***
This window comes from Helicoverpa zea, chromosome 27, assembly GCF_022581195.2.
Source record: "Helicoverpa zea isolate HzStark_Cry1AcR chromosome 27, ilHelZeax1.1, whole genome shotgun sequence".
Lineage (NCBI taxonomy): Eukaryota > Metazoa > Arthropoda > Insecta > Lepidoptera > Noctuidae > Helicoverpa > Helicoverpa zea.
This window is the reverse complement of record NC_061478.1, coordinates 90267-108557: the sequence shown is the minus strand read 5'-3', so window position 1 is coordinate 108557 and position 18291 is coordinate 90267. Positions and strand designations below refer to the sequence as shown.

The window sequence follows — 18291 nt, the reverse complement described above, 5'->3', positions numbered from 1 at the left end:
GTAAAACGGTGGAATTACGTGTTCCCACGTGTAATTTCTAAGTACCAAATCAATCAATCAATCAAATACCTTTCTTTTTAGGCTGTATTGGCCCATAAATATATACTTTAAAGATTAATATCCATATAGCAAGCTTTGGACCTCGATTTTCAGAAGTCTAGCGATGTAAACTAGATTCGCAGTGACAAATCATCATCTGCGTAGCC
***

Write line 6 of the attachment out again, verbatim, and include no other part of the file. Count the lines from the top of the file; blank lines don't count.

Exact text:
GTAAAACGGTGGAATTACGTGTTCCCACGTGTAATTTCTAAGTACCAAATCAATCAATCAATCAAATACCTTTCTTTTTAGGCTGTATTGGCCCATAAATATATACTTTAAAGATTAATATCCATATAGCAAGCTTTGGACCTCGATTTTCAGAAGTCTAGCGATGTAAACTAGATTCGCAGTGACAAATCATCATCTGCGTAGCC